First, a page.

Biden Administration Opens a $250M Fund for Agencies to Make Their Buildings More Efficient

March 27, 2023

Biden Administration Opens a $250M Fund for Agencies to Make Their Buildings More Efficient

Agencies will be able to tap into infrastructure law funds as they try to meet Biden’s ambitious government sustainability plan.


Federal agencies can now tap into a $250 million fund for projects to make their buildings more energy and water efficient after the Biden administration on Thursday announced it would open up the money included as part of the recent infrastructure law. 

The Energy Department will oversee the funding— as part of the Assisting Federal Facilities with Energy Conservation Technologies (AFFECT) program—which agencies will apply to access. Congress authorized the spending as part of the 2021 Infrastructure Investment and Jobs Act. 

AFFECT is designed to help agencies adapt existing or build new facilities with “net-zero” projects, such as water conservation upgrades, electrification and sustainable design. Energy’s Federal Energy Management Program will authorize the grants and help agencies come up with ideas. The initiative will facilitate public-private partnerships, officials said, and lean on existing best practices in the energy conservation space. AFFECT predates the infrastructure law but was significantly smaller in scale before Thursday’s cash infusion. 


“Collectively U.S. government agencies are the nation’s largest energy consumer, and they will play a major role in the U.S. meeting President Biden’s ambitious climate and clean energy goals,” Energy Secretary Jennifer Granholm said. “By leveraging the significant investments in President Biden’s Investing in America agenda, the federal government will lead by example, showing that everyone from homeowners to huge factories can conserve energy, switch to cleaner sources, and save taxpayers money.”


The program will support and supplement standard efficiency projects, such as include roof upgrades and new windows, with less cost-neutral ones like on-site renewable energy generation and storage and electric vehicle charging infrastructure, FEMP Director Mary Sotos said. AFFECT has gone through six funding cycles since 2014, but they all paled in comparison to the current offering. Sotos’ team of evaluators will assess grant applications from agencies based on the expected energy savings, greenhouse gas emission reductions and cost reductions to make project selections.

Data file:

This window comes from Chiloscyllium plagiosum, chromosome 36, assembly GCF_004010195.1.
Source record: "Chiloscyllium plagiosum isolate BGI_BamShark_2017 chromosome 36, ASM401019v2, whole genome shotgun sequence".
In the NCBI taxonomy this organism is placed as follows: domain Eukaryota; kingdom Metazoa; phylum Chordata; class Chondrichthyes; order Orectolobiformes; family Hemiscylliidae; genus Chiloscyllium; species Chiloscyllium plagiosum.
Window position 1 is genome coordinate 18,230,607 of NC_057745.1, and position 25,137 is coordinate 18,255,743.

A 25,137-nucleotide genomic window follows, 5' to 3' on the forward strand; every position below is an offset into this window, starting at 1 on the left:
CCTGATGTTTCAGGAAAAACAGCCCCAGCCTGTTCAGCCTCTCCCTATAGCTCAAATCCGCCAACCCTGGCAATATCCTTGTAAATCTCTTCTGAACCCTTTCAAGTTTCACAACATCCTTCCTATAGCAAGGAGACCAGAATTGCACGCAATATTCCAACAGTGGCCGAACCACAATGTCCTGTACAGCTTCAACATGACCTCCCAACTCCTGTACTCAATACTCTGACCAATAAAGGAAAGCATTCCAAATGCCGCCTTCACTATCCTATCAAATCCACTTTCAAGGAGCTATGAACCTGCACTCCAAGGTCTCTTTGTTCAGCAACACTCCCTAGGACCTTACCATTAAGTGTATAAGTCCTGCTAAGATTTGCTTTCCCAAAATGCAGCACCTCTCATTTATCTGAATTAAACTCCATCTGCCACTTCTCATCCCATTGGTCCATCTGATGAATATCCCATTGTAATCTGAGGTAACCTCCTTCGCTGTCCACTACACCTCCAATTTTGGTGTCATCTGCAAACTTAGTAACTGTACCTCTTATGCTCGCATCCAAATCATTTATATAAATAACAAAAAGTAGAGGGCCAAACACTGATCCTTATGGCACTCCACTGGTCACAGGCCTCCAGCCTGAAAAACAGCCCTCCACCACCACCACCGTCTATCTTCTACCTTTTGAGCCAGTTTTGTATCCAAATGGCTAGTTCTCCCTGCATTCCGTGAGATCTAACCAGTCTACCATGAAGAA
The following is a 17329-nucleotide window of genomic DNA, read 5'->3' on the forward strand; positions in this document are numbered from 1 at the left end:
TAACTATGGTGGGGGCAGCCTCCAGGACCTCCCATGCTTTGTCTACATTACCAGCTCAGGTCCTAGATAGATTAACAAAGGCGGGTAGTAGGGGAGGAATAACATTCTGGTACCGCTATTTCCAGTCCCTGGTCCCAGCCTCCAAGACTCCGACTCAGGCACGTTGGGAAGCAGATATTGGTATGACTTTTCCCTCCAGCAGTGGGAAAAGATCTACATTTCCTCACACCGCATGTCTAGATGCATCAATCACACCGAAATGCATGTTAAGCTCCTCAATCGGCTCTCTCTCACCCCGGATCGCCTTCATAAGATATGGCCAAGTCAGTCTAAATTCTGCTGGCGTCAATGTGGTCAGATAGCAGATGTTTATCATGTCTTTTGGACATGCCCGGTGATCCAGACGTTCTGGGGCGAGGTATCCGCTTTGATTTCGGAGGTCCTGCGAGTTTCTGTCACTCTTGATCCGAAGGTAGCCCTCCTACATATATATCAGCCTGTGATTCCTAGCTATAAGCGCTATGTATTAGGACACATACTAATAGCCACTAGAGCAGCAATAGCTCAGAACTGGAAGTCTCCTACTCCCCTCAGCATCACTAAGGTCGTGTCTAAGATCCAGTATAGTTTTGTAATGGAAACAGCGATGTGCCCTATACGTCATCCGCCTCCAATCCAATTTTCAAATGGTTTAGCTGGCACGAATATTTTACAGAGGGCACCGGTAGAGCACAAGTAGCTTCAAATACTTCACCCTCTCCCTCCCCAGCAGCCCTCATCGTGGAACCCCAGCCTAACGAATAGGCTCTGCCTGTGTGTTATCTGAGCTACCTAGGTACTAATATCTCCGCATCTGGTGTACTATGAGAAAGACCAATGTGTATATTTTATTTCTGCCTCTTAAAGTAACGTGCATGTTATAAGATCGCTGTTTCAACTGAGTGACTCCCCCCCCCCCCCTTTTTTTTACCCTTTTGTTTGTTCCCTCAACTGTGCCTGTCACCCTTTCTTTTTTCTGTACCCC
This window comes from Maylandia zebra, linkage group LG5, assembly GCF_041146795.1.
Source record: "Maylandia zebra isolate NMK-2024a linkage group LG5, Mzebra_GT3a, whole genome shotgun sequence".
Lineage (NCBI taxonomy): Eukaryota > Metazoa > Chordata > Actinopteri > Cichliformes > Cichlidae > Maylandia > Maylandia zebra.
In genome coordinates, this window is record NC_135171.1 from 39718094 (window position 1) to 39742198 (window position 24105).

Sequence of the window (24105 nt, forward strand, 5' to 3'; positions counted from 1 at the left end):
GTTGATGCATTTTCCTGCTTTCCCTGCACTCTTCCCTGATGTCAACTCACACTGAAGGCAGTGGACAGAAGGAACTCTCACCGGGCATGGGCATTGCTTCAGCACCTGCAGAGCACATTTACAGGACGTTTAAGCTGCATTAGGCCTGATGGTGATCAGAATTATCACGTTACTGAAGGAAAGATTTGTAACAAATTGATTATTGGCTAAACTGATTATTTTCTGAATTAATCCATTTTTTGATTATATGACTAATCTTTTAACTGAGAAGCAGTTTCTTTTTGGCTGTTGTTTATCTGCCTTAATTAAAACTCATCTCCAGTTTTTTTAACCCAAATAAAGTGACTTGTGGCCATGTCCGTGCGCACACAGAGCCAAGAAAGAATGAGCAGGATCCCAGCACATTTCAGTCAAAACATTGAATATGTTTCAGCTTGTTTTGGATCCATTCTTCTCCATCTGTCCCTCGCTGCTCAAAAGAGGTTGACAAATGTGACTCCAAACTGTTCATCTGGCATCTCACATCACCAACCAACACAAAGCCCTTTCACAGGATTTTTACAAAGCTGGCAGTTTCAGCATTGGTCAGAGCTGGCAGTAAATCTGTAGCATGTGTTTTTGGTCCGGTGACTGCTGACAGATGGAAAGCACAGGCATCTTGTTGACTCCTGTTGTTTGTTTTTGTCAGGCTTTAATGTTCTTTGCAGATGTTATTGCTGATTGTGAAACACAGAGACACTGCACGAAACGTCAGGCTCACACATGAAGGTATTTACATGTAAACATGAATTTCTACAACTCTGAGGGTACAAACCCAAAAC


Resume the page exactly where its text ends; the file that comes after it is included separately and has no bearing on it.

The program is designed to support President Biden’s Federal Sustainability Plan to make federal agency operations entirely carbon-neutral by 2050. As part of an executive order to meet that goal, Biden mandated that all agencies maintain net-zero emission buildings by 2045. By 2032, agencies will have to cut emissions in all federal buildings, campuses and installations by 50% compared to a 2008 baseline on the path to making them completely net-zero. Already, all new, large construction and modernization projects have to include building designs that are net-zero emissions and reduce waste and water usage. Agencies have until 2030 to ensure at least 30% of their current facilities are retrofitted to eliminate emissions. 


White House Council on Environmental Quality Chair Brenda Mallory said those efforts, sparked by Thursday’s $250 million cash injection, will transform the federal government’s 300,000 buildings.


“This investment will help achieve the president’s ambitious federal sustainability goals while creating good-paying jobs, lowering energy costs, and building healthier communities,” Mallory said. 


The White House has tasked agencies with slashing their greenhouse gas emissions by 65% by 2030 and developing carbon-free electricity plans. Late last year, agencies across government released their first annual progress reports toward Biden’s sustainability goals. 


The White House also launched the Climate Smart Buildings Initiative, which aims to spark $8 billion in private sector investment to upgrade federal buildings by 2030, to be paid for as agencies realize energy savings. AFFECT funds help offset costs that do not provide direct savings, such as finding alternative energy sources for heating and cooling. The grants will ensure agencies can take a broad approach to making their buildings more sustainable, Sotos said. 


Energy is planning to guide agencies through accessing the AFFECT funds, holding a meeting with their chief sustainability officers next week and an information webinar next month. 


Sotos declined to weigh in on whether the administration’s goals are realistic, noting instead the current reality has forced the government’s hand. 


“I think they are ambitious, and it will take a lot to make sure that we can achieve these goals in a way that also supports agencies’ missions,” Sotos said. “Realistic or not, this is what the climate demands.”